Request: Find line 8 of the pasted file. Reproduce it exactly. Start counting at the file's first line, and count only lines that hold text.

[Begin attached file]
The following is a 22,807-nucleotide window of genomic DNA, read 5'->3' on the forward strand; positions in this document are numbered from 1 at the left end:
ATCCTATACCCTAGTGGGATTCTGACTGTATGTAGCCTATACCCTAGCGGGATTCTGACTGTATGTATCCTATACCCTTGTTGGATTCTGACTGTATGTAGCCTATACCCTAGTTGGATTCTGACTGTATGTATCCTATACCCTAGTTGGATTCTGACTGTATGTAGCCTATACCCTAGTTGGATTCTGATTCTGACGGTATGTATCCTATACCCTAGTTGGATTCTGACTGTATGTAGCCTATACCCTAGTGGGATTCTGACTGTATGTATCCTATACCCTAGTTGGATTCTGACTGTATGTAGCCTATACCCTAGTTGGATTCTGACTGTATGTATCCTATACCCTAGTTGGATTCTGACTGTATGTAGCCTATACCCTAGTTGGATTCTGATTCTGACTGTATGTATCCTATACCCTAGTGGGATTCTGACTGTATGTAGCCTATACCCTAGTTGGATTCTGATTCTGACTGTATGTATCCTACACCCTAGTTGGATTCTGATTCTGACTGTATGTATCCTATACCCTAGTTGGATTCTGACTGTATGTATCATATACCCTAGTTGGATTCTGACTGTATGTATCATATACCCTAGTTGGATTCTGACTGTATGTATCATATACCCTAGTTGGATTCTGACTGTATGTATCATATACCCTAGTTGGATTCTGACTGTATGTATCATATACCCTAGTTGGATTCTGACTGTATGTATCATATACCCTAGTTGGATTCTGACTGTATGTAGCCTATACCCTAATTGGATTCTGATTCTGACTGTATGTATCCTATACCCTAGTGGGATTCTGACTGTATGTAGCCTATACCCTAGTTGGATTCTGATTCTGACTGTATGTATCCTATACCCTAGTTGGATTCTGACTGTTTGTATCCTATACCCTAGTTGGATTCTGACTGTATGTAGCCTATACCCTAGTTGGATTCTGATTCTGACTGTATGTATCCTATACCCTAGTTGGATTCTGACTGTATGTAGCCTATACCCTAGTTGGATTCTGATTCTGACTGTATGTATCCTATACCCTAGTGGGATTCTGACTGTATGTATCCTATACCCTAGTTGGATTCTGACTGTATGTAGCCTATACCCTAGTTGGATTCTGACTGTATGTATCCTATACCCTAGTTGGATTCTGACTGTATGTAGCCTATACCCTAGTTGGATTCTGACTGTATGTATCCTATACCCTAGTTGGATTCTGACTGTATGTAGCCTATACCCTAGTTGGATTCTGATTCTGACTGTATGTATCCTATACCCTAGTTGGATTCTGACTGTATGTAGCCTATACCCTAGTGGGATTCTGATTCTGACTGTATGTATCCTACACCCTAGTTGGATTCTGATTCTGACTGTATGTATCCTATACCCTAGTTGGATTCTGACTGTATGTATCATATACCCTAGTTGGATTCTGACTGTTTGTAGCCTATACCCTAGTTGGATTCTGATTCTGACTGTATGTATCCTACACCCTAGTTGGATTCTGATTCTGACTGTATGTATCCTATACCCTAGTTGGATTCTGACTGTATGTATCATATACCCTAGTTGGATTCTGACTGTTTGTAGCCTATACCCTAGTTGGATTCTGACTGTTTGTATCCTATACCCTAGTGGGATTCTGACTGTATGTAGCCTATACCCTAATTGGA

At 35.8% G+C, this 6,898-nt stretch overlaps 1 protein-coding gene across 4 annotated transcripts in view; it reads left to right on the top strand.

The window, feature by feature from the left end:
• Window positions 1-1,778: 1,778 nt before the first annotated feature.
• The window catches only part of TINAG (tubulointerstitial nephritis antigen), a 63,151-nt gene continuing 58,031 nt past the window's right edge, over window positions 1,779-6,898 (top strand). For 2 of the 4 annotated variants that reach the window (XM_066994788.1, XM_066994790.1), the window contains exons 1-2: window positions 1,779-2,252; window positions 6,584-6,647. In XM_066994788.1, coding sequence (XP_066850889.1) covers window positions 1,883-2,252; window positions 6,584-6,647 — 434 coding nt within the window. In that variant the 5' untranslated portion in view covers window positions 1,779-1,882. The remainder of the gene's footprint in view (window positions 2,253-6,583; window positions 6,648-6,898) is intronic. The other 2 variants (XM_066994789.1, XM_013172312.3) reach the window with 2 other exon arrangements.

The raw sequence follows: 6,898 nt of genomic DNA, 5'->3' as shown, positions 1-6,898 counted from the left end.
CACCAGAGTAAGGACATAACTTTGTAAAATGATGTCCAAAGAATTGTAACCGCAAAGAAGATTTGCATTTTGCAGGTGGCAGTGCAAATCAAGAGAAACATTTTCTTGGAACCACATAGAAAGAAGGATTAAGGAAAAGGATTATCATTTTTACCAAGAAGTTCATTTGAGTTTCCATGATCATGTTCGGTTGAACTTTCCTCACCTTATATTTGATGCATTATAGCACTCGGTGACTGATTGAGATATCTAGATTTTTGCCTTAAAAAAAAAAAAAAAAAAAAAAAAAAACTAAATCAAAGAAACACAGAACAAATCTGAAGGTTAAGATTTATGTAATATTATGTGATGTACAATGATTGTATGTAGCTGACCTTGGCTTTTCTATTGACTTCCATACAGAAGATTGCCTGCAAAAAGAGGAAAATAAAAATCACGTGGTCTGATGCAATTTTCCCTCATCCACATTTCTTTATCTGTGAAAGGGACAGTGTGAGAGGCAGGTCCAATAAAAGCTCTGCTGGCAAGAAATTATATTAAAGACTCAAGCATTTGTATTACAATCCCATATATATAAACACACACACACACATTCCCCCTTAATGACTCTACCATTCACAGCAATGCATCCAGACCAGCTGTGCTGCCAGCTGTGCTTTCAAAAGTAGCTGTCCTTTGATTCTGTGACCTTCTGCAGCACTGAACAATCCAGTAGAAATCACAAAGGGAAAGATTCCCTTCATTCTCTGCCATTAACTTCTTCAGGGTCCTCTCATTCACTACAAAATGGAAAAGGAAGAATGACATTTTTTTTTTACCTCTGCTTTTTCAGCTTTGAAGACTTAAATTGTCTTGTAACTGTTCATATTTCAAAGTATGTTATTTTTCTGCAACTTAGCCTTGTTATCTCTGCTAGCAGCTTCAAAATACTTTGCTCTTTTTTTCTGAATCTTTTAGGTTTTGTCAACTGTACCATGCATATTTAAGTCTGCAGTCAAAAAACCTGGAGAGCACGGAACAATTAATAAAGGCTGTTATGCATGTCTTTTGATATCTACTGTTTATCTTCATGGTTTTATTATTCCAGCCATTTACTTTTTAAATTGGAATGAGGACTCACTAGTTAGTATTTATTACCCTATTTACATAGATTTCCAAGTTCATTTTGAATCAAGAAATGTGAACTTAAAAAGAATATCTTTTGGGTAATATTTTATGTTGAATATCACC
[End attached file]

CACCAGAGTAAGGACATAACTTTGTAAAATGATGTCCAAAGAATTGTAACCGCAAAGAAGATTTGCATTTTGCAGGTGGCAGTGCAAATCAAGAGAAACATTTTCTTGGAACCACATAGAAAGAAGGATTAAGGAAAAGGATTATCATTTTTACCAAGAAGTTCATTTGAGTTTCCATGATCATGTTCGGTTGAACTTTCCTCACCTTATATTTGATGCATTATAGCACTCGGTGACTGATTGAGATATCTAGATTTTTGCCTTAAAAAAAAAAAAAAAAAAAAAAAAAAACTAAATCAAAGAAACACAGAACAAATCTGAAGGTTAAGATTTATGTAATATTATGTGATGTACAATGATTGTATGTAGCTGACCTTGGCTTTTCTATTGACTTCCATACAGAAGATTGCCTGCAAAAAGAGGAAAATAAAAATCACGTGGTCTGATGCAATTTTCCCTCATCCACATTTCTTTATCTGTGAAAGGGACAGTGTGAGAGGCAGGTCCAATAAAAGCTCTGCTGGCAAGAAATTATATTAAAGACTCAAGCATTTGTATTACAATCCCATATATATAAACACACACACACACATTCCCCCTTAATGACTCTACCATTCACAGCAATGCATCCAGACCAGCTGTGCTGCCAGCTGTGCTTTCAAAAGTAGCTGTCCTTTGATTCTGTGACCTTCTGCAGCACTGAACAATCCAGTAGAAATCACAAAGGGAAAGATTCCCTTCATTCTCTGCCATTAACTTCTTCAGGGTCCTCTCATTCACTACAAAATGGAAAAGGAAGAATGACATTTTTTTTTTACCTCTGCTTTTTCAGCTTTGAAGACTTAAATTGTCTTGTAACTGTTCATATTTCAAAGTATGTTATTTTTCTGCAACTTAGCCTTGTTATCTCTGCTAGCAGCTTCAAAATACTTTGCTCTTTTTTTCTGAATCTTTTAGGTTTTGTCAACTGTACCATGCATATTTAAGTCTGCAGTCAAAAAACCTGGAGAGCACGGAACAATTAATAAAGGCTGTTATGCATGTCTTTTGATATCTACTGTTTATCTTCATGGTTTTATTATTCCAGCCATTTACTTTTTAAATTGGAATGAGGACTCACTAGTTAGTATTTATTACCCTATTTACATAGATTTCCAAGTTCATTTTGAATCAAGAAATGTGAACTTAAAAAGAATATCTTTTGGGTAATATTTTATGTTGAATATCACC